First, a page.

DAUDHAR, village 22 km southeast of Mogā (30º-48'N, 75º-10'E) in Farīdkoṭ district, claims a historical shrine called Gurdwārā Pātshāhī Pahlī te Chhevīṅ (first and sixth), commemorating the visits of Gurū Nānak and Gurū Hargobind, Nānak VI. Situated on a sandy mound amidst cultivated fields about one kilometre to the northwest of the village, the Gurdwārā is referred to in the Gurūshabad Ratnākar Mohān Kosh as Gobindgaṛh, but is locally known as simply Kuṭīā, i. e. a cottage. It originally celebrated the name of Gurū Hargobind who had halted here during one of his tours of the Mālvā, but, since the discovery, in 1914, of a copper plate and a seal during the diggings here, the name of Gurū Nānak has also been associated with it. The copper plate had on one side the inscription, Nānak Tapā īhāṅ rame. (Nānak, the ascetic, visited here), and on the other Pahlī Pātshāhī Chhemī Āe, (the First Lord (and) the Sixth came). The seal had a single word 'Nānak' on it. The plate and the seal are no longer there and were probably lost when the shrine was taken over from the Udāsī priests. The Gurdwārā, a small modest building, is now maintained by the village saṅgat.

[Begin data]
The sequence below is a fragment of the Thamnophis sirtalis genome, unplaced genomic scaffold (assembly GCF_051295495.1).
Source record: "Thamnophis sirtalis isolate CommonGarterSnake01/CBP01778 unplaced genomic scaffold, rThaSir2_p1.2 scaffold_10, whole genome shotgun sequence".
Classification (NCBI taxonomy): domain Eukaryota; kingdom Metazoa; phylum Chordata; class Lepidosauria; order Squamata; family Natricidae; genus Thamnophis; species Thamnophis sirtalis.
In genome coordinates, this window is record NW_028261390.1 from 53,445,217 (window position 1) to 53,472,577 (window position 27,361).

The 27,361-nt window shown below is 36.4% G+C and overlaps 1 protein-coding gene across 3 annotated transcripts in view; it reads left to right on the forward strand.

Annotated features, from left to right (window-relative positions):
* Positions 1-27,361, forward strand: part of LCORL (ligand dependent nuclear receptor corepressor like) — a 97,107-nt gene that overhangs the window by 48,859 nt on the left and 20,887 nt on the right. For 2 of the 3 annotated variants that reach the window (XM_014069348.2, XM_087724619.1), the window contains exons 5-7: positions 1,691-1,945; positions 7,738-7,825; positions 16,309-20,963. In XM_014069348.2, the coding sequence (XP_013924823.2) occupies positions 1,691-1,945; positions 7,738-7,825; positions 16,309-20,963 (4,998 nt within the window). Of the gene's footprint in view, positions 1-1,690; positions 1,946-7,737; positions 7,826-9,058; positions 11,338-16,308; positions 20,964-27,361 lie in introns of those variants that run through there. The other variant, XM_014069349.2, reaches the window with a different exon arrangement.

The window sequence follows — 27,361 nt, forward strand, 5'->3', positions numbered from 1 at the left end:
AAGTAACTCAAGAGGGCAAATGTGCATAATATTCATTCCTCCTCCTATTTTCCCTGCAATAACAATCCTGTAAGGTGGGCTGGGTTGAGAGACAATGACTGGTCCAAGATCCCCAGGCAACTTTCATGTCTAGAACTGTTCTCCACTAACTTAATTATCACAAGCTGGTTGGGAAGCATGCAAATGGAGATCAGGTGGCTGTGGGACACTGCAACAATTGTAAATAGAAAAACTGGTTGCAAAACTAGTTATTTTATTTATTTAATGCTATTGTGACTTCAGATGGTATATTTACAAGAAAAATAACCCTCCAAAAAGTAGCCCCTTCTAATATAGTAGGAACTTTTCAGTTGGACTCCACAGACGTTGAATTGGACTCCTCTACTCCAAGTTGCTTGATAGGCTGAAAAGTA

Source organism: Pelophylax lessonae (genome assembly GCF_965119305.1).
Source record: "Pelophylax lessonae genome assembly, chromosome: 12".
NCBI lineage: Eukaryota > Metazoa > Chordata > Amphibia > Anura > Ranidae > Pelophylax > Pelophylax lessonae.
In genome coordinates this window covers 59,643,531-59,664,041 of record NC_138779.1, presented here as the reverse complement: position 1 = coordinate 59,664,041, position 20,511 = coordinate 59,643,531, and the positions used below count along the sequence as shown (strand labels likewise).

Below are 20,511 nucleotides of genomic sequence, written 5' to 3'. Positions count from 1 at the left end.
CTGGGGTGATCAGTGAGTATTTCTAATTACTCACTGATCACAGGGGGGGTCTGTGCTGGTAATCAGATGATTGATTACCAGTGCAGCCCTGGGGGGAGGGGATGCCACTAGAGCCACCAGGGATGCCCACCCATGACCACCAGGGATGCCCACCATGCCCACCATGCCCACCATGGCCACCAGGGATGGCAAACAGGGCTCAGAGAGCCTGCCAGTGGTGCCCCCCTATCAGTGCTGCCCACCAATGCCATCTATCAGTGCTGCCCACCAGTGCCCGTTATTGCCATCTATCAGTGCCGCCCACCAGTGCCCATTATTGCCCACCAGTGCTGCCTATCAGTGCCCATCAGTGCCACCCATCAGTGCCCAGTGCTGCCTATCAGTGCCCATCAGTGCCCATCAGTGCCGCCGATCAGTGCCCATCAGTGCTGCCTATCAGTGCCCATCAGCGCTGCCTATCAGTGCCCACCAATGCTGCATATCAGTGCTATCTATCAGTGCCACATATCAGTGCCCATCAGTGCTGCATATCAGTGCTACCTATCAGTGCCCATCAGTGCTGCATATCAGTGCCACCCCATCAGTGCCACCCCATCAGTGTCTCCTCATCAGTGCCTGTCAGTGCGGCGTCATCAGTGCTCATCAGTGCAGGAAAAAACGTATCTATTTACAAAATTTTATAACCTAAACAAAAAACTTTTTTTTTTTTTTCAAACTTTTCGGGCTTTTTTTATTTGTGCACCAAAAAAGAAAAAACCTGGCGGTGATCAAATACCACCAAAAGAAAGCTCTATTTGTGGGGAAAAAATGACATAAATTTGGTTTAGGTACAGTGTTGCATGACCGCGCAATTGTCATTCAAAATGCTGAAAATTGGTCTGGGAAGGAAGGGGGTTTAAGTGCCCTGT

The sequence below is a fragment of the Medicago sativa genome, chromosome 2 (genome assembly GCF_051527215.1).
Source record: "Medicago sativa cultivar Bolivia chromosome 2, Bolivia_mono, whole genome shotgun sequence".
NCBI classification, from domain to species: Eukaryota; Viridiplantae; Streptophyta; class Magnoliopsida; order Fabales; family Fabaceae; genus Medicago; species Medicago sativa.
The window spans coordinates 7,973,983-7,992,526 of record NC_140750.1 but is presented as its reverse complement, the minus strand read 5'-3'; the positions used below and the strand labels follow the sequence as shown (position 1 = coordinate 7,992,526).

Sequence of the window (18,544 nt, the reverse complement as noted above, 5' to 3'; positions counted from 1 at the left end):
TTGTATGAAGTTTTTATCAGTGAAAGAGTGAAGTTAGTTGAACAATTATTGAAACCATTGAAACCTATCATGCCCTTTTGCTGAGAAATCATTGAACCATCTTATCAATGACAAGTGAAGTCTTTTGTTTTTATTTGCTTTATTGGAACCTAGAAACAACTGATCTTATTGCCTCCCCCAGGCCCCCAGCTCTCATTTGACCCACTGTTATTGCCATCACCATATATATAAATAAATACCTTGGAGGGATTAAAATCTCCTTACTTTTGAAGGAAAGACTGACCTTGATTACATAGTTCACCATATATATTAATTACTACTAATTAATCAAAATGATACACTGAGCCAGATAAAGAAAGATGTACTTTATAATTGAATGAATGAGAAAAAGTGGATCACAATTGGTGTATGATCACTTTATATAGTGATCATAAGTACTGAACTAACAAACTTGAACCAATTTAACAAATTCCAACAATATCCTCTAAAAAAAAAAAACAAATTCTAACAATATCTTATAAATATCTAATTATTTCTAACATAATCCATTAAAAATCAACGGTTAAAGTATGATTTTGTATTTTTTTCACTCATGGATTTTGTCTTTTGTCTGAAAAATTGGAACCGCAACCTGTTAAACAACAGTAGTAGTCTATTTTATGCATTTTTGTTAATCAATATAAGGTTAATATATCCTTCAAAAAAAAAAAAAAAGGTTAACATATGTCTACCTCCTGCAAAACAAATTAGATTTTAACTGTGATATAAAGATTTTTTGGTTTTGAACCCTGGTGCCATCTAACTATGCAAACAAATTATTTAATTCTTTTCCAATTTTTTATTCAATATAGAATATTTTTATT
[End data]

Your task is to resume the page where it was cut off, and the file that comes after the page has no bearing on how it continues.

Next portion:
Major Gurmukh Siṅgh (Retd.)